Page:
Racial/ethnic disparities in exposure to e-cigarette advertising among U.S. youth

Document Type

Journal Article

Publication Date



Public health






Advertising; E-cigarettes; Marketing; Racial/ethnic disparities


OBJECTIVES: This study aims to assess exposure to e-cigarette advertising across multiple marketing channels among U.S. youth and to examine whether racial/ethnic disparities exist in exposure to e-cigarette advertisements. STUDY DESIGN: This is a cross-sectional study. METHODS: Cross-sectional data were drawn from a longitudinal survey of participants recruited from two nationally representative panels (NORC's AmeriSpeak® and GfK's KnowledgePanel). A total of 2043 youth aged 13-17 completed the initial 2018 survey, and 2013 youth completed the follow-up survey in 2019 (including a replenishment sample of 690 youth). Outcome variables were self-reported e-cigarette advertisement exposure in the past three months through various sources, such as television, point of sale, and online/social media. Generalized estimating equation models were used to estimate the adjusted odds ratios (AOR) of the association between racial/ethnic identity and e-cigarette advertisement exposure. RESULTS: The prevalence of reported exposure to e-cigarette advertisements through any channel was 79.8% (95% CI: 77.1-82.2) in 2018 and 74.9% (95% CI: 72.5-77.1) in 2019, respectively. Point of sale was the most common source of e-cigarette advertisement exposure in both years. Non-Hispanic Black and non-Hispanic Asian youth were more likely to report exposure to e-cigarette advertisements through television (AOR = 2.07, 95% CI: 1.44-2.99 and AOR = 2.11, 95% CI: 1.17-3.82, respectively) and online/social media (AOR = 1.61; 95% CI: 1.11-2.33 and AOR = 1.99, 95% CI: 1.10-3.59, respectively) channels compared with non-Hispanic White youth. CONCLUSIONS: A substantial proportion of U.S. youth reported exposure to e-cigarette advertising through a variety of marketing channels. Significant racial/ethnic disparities existed, with non-Hispanic Black and Asian youth reporting more marketing exposure than their non-Hispanic White counterparts.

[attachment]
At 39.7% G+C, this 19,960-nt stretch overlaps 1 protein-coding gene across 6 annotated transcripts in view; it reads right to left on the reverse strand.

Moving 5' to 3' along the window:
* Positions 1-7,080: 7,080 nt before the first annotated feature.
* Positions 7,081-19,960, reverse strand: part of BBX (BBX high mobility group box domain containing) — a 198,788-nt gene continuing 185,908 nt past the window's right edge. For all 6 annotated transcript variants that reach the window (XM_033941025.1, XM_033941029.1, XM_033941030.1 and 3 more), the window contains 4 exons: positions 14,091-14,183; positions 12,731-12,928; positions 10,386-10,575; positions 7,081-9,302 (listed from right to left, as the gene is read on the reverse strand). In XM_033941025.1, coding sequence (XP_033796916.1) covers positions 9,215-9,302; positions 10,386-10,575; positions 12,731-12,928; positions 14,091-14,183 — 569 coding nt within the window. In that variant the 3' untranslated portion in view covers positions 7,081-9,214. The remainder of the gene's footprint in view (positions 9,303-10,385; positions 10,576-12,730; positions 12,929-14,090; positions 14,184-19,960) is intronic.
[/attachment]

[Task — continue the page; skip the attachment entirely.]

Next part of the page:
Prevention and Community Health